New Internationalist

From This Month’s Editor

Issue 300

The body

THERE'S strength in numbers, or so they say. And numerologists would ascribe to them more potent powers besides. I've never felt any particular fascination with numerals myself. But I am nonetheless somewhat awed by the fact that this is the 300th issue of the NI.

Not bad going for a publication that, at the outset, few believed would run into more than a handful of issues. People in the industrialized world might have had an interest in the then more readily-termed 'Third World' but that didn't mean they needed a magazine about it. Not unless they were doing business there, or were planning to.

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One of the reasons the NI has survived could be that right from the start its originators believed that if the magazine were to report on the so-called 'developing' world then it really had to bring the issues home to the reader. It had to make connections across all sorts of divides - economic, geographic, racial, gender - to express the commonality of humanity. And to do that effectively it had to be personal.

There can be few more personal subjects than 'the body'. And few more universal and contradictory ones. The body is both a playground and a battlefield; the site where both the greatest tenderness occurs and the most brutal inequalities are acted out.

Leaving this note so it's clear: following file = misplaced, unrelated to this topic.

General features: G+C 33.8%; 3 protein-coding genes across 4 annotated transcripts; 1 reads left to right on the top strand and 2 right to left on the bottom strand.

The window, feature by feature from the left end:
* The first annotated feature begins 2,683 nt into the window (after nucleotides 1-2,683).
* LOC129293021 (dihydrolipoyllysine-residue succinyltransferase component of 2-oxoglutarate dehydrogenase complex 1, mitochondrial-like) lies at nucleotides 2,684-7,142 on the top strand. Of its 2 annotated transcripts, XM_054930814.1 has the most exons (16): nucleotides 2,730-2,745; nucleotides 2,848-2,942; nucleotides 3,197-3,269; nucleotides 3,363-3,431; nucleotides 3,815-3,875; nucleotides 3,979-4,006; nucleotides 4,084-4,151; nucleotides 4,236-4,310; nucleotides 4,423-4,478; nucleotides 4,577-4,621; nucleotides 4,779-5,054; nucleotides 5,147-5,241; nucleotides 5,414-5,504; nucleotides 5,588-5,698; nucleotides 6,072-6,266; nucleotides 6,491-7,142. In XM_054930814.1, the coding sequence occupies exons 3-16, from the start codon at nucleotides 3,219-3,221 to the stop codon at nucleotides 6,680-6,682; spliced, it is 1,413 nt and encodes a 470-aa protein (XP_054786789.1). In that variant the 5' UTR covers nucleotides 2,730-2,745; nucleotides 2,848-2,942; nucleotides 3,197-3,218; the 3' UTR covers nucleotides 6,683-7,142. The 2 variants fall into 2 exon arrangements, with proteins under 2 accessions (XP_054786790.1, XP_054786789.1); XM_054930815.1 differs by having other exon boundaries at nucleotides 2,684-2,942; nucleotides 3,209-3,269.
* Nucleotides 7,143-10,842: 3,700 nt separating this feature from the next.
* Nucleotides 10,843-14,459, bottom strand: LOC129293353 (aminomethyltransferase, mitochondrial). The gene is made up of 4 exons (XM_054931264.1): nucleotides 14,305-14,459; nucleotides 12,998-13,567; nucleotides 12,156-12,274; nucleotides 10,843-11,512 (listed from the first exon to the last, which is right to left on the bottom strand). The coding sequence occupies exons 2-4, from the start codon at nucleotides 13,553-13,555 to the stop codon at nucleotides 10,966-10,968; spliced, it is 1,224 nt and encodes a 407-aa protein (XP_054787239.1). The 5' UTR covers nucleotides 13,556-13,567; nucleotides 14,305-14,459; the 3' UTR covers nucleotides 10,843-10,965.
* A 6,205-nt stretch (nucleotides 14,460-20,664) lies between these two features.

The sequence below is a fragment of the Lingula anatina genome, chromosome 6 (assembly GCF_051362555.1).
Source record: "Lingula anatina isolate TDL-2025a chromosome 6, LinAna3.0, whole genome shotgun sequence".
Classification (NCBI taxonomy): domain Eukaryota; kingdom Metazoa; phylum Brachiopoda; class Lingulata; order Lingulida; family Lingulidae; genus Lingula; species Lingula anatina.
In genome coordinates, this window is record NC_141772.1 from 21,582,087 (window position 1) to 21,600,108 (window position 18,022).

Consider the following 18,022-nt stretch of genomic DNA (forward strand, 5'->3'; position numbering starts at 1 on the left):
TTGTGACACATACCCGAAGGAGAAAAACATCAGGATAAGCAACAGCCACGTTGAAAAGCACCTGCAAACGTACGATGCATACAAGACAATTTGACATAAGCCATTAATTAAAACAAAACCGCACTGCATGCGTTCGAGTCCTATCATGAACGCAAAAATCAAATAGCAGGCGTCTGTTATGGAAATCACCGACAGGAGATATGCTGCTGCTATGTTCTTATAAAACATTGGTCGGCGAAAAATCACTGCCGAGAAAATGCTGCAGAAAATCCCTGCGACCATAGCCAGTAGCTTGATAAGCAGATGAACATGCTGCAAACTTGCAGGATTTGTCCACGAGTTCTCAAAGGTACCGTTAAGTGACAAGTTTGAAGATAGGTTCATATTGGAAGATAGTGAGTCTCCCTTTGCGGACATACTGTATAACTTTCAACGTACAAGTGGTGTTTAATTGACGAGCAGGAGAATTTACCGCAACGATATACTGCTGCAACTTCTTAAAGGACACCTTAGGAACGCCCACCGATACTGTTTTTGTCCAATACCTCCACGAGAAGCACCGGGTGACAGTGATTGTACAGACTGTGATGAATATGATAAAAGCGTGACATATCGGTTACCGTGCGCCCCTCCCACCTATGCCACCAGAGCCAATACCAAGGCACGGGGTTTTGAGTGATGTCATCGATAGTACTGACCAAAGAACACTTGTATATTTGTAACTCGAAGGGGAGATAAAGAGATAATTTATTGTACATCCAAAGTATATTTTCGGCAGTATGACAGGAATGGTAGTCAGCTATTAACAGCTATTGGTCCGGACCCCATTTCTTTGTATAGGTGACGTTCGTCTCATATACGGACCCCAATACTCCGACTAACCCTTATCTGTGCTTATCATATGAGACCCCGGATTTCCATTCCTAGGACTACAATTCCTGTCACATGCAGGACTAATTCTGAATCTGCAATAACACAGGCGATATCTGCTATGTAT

It's maybe significant that most social and cultural study of 'the body' during the past 20 years or so has come from the sidelines. It's come from radicals - feminists, philosophers, psychoanalysts - who questioned mainstream culture, the dominance of patriarchy or capitalism, in a very fundamental way.

Underlying several articles in this issue is the same questioning spirit. Some directly prompt the question: 'What on earth is going on?' Nancy Scheper-Hughes' shocking article on the growing traffic in human organs for transplant is one such piece. Hopefully it will help stimulate action to regulate the more gruesome and abusive excesses of this trade. While Zachary I Nataf's piece on transgender and intersex conditions - and how various cultures treat people who do not fit the norms of gender polarity - raises rather different kinds of questions. But it will, I imagine, make many of its readers sit up and think, and re-think.

Who knows how many more issues of the NI there will be? Tens, hundreds, thousands? Nothing can be taken for granted, or at face value, but then that's part of what the New Internationalist is all about.

[image, unknown]

Vanessa Baird
for the New Internationalist Co-operative

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This article was originally published in issue 300

New Internationalist Magazine issue 300
Issue 300

More articles from this issue

New Internationalist Magazine Issue 436

If you would like to know something about what's actually going on, rather than what people would like you to think was going on, then read the New Internationalist.

– Emma Thompson –

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